Following this, I prioritised the ideas based on user value, business value, effort and time. This step allowed me to identify the sweet spot, the goldilocks zone, in which I decided on how I would address the unmet user need - by designing a better way to filter and personalise the app content.
To converge back again and to formally bring my focus back on the user and - crucially - business goals, I developed a hypothesis. This was effectively an educated guess about how I could solve the problem for users.
Key: Users goal, Business goal.
Ready, steady, sketch
With my hypothesis in mind, I rapidly sketched solutions. This helped me quickly map and understand the current product and consider how I could iterate directly in the product.
Sketches to skeletons
With the sketches done, I needed to accurately visualise designs in low fidelity wireframes - to act as the skeleton for my solution.
To avoid any decision bias I used a neutral colour palette, and then used the Figma Autoflow plugin to quickly convert the static pages into a clickable prototype with transitions and interactions. Following this, I got feedback internally from the design instructors to affirm the design’s effectiveness.
Styles and components
The low fidelity prototype helped me recognise frustrations with the experience that I improved at the high fidelity stage. To create the high fidelity prototype I inspected the products style and followed the 8pt rule to effectively and easily create a prototype that was consistent with the product styling. Before creating the prototype I defined styles and components to easily and quickly help me design consistently.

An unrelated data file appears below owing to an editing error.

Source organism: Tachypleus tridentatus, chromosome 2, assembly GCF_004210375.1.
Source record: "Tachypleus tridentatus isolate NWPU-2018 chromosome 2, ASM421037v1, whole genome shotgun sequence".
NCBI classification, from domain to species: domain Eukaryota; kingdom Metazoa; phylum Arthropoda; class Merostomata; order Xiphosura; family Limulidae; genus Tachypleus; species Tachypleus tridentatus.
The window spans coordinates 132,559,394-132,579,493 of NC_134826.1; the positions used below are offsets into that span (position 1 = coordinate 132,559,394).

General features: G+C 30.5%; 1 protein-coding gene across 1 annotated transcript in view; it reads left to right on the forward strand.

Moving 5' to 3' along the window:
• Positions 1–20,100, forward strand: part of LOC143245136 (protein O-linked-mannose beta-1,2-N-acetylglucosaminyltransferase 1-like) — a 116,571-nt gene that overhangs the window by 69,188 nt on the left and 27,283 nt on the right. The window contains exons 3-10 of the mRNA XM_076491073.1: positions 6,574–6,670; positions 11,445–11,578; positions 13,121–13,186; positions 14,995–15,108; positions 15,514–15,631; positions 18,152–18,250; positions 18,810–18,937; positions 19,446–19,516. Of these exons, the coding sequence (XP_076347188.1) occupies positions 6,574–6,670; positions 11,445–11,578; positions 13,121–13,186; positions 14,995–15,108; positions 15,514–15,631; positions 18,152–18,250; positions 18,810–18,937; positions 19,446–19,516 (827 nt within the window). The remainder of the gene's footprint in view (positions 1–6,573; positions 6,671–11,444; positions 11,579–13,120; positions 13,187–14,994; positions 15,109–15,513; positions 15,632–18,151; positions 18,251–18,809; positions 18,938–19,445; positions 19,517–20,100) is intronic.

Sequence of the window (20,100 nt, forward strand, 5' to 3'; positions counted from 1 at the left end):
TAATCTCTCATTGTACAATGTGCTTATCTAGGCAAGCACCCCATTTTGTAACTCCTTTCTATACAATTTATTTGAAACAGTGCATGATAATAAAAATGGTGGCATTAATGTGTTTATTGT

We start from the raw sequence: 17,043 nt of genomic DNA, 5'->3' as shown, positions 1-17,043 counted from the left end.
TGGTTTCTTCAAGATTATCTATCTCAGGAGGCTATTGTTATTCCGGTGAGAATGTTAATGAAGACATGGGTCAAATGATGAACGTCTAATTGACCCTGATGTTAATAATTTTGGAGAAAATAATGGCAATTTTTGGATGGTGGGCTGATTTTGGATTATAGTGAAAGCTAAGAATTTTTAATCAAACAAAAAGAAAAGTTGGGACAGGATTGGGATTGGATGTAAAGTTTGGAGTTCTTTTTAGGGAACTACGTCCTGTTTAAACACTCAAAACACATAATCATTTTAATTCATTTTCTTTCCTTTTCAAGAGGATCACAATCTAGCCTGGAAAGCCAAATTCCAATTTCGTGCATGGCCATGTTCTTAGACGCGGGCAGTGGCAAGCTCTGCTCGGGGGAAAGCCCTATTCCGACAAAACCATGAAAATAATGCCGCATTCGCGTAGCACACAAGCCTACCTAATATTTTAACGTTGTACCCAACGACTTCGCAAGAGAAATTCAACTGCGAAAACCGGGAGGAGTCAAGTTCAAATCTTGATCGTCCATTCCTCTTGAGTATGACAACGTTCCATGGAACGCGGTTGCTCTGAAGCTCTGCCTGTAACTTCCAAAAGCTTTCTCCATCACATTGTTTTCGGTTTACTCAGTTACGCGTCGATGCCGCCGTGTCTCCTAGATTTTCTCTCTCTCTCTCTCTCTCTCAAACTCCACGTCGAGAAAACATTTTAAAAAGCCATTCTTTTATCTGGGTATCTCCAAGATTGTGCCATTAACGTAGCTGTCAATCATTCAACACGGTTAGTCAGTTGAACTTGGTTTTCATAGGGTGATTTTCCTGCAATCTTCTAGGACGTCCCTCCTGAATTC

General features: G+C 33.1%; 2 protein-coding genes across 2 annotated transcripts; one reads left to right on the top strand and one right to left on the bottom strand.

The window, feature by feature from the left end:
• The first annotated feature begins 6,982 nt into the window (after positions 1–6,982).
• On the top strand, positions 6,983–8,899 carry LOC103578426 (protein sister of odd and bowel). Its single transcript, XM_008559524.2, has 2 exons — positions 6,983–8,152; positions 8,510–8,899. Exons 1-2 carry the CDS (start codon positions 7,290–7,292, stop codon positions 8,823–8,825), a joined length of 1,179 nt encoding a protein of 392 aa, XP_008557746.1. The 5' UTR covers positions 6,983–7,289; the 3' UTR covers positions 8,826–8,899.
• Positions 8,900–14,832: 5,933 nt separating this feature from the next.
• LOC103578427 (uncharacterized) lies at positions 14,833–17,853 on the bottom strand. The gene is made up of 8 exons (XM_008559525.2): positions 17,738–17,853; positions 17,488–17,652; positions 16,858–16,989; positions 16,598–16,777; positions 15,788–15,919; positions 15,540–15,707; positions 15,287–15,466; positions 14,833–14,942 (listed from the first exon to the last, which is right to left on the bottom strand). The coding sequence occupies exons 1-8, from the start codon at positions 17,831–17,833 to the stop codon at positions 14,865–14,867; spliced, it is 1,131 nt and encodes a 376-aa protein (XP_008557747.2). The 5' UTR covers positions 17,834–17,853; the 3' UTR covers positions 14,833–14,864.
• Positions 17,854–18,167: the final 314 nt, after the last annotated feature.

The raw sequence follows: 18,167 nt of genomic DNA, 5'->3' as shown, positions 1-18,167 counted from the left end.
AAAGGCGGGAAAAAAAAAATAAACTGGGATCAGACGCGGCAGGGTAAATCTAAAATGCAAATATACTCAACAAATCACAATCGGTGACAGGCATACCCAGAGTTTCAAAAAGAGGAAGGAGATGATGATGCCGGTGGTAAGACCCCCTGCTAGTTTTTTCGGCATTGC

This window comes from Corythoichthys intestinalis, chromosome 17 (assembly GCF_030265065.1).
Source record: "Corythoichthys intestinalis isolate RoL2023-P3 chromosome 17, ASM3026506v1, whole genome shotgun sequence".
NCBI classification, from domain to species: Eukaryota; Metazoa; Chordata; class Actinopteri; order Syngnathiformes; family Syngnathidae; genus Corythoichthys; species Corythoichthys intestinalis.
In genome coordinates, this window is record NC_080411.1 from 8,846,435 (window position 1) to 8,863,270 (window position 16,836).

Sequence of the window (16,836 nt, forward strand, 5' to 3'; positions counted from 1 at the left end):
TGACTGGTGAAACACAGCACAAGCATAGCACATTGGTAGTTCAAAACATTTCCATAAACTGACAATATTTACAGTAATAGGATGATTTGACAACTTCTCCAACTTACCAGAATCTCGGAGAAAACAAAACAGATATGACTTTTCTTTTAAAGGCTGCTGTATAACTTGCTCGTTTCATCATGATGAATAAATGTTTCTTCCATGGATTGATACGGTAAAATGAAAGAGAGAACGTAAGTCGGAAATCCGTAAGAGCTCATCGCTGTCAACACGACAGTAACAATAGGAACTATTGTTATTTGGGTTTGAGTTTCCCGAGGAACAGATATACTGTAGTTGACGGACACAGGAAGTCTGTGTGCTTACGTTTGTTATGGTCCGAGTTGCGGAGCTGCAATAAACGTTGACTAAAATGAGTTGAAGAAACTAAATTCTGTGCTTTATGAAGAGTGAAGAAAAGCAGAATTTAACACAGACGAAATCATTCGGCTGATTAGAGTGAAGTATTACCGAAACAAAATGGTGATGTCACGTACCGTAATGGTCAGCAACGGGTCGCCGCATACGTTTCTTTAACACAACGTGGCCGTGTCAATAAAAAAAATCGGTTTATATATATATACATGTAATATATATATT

High fidelity prototype
Here is the final version of the prototype.
With the high fidelity prototype created I formed a testing script with scenario and tasks for the user to complete to validate the prototype with real users. To test the prototype I used Maze and gathered feedback following every task.
In addition to the written feedback from the testers, I would also look at Maze's 'Usability Score', which measures the ease of my maze by calculating key performance indicators: mission success & duration, test exits, and mis-clicks.
Overall completion rates of mission tasks:
- 90% success (80% direct, 10% indirect) and 10% give up/bounced
- 50% success (25% direct, 25% indirect) and 50% give up/bounced
- 71.4% success (57.1% direct, 14.3% indirect) and 28.6% give up/bounced